What's next headline

So, What’s Next For Fraternity/Sorority Growth?

By Matt Mattson

We’ve been in this fraternity/sorority business a while, and I’m proud of the impact we’ve made. Many of our friends and colleagues in the industry often ask us, “So, what’s next?” I love that question.

Obviously, when Phired Up purchased a marketing company and created a technology company last year, that was a pretty major step forward. But we’re never satisfied. With Jessica Gendron Williams as your CEO, you can’t be satisfied. She won’t allow it. I love that about her. She’s pushing our team to create and innovate as always.

When “innovation” is a core value of your company, you have to ask, “What’s Next?” a lot.

I don’t really know for sure “What’s Next” for the fraternity/sorority world, but I’ll make some guesses.

  1.  Our fraternity/sorority world will start to find brilliant applications for newly available data. We know more about our members, and more importantly, about our potential members than ever before. We have access to their life’s records on social media. We use smarter technology to manage our recruitment processes so we know far more about HOW people are joining and HOW our organizations are growing than we’ve ever known before. This data will change our entire fraternity/sorority world.
  2.  Our members will get tired of doing things that don’t work, because they’re used to things that do work. If you download an app on your phone, and it doesn’t work, you move on. If you plan recruitment events that don’t work — well, for decades we’ve just repeated them over and over. This new generation of college students won’t stand for that. They’ll seek proven methods that actually work and utilize them.
  3.  Our relationship with race and ethnicity will change. All the research about “Generation Z” is suggesting that their view of race and gender is far more blended than generations before them. Our organizations will need to become more intentionally inclusive. Our culturally-based groups will become even more relevant and important, and the way we think about “historically _____” organizations will be challenged in the near future.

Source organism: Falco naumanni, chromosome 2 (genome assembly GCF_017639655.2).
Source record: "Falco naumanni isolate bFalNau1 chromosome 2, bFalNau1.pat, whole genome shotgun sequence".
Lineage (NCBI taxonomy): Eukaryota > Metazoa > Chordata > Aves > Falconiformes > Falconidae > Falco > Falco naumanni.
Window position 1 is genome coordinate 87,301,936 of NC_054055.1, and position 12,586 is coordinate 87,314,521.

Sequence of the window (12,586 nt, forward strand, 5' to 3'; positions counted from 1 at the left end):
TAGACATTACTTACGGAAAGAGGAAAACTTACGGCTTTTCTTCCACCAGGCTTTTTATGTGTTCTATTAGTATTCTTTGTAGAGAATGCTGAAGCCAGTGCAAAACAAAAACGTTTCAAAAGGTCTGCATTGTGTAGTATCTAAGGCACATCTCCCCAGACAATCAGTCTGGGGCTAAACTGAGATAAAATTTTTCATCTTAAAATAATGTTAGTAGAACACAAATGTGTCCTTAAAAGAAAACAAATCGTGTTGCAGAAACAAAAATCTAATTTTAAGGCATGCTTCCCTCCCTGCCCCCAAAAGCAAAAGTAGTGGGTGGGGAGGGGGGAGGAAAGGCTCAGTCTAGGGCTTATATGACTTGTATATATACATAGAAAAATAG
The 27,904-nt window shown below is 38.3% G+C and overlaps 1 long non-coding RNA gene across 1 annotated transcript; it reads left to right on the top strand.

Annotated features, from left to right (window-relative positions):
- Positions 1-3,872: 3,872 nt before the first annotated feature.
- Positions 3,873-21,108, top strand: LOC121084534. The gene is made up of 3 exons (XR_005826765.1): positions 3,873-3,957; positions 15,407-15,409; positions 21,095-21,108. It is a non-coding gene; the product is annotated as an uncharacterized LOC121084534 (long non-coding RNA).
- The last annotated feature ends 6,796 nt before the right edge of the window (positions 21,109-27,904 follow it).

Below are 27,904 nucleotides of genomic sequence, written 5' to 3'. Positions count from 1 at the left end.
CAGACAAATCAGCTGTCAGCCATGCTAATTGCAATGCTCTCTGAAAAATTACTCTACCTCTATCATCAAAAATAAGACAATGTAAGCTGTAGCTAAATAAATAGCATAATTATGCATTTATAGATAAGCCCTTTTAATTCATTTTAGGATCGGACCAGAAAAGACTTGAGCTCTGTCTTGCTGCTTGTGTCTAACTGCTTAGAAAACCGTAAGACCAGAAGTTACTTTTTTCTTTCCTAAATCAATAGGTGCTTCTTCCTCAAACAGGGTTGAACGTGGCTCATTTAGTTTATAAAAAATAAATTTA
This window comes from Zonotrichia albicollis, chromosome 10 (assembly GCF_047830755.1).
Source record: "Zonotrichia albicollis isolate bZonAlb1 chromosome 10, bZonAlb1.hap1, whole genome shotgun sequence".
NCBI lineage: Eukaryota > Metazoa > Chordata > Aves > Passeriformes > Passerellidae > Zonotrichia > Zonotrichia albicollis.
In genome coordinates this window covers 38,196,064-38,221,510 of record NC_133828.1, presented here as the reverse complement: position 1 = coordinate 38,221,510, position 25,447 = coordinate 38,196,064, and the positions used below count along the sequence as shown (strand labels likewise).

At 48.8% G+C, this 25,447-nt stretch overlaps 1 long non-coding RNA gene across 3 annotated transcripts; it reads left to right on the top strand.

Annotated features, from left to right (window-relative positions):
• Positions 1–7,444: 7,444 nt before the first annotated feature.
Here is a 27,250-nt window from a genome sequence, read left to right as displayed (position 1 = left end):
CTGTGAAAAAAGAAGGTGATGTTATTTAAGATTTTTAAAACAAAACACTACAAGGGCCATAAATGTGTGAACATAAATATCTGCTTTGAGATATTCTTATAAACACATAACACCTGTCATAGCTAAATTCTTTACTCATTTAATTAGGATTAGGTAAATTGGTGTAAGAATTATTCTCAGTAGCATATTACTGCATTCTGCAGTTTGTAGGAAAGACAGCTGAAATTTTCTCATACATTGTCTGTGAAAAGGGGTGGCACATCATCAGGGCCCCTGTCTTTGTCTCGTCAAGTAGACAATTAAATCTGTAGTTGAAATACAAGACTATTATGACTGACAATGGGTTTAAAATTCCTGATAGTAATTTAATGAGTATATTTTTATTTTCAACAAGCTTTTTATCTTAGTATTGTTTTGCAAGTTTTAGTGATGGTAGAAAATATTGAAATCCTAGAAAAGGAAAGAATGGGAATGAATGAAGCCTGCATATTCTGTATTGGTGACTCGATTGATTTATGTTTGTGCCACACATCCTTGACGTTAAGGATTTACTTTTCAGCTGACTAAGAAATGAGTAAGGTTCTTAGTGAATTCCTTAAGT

4. Our organizations will expand beyond traditional 4-year American institutions. Community colleges, other continents, alumni/adult-student groups, etc. The demographics of today’s college students combined with a far more global citizenship and drastically changing economics for college students will demand an altered expansion strategy.
  5.  Our organizations will need to show some results. What tangible ways are we making the lives of our members better throughout their lifespan? What meaningful impact are we actually having on our communities? The organizations that are already able to show these results (and there are a few) are separating themselves from the pack quickly. Being a “general social fraternity/sorority” probably won’t cut it for much longer.
  6.  Our organizations will shift their focus to PRE-MEMBERSHIP. Assertively seeking and carefully selecting only high quality, low-risk members to carry on our fraternal legacy will make more of an impact on risk-management problems, public relations problems, retention problems, dues collection problems, and all the rest of our problems than decades of educational programming has made. While fraternal organizations will always provide the most powerful educational and developmental opportunity available on a college campus, inter/national organizations will start to manage their risk by requiring more proof of moral and social responsibility before someone receives a bid.

I have some other thoughts, but I’ll stop at 6 wild predictions for the future of fraternity/sorority life. Some of my other ideas are a little cynical, admittedly — gluten free chapters, parents rooms in chapter houses, and republican vs. democratic umbrella groups. Mostly though, I’m hopeful for our industry. We are evolving. We are advancing. We are innovating.

I’m proud that Phired Up is working every day to play a small role in the continual innovation of our movement.

 What’s Next?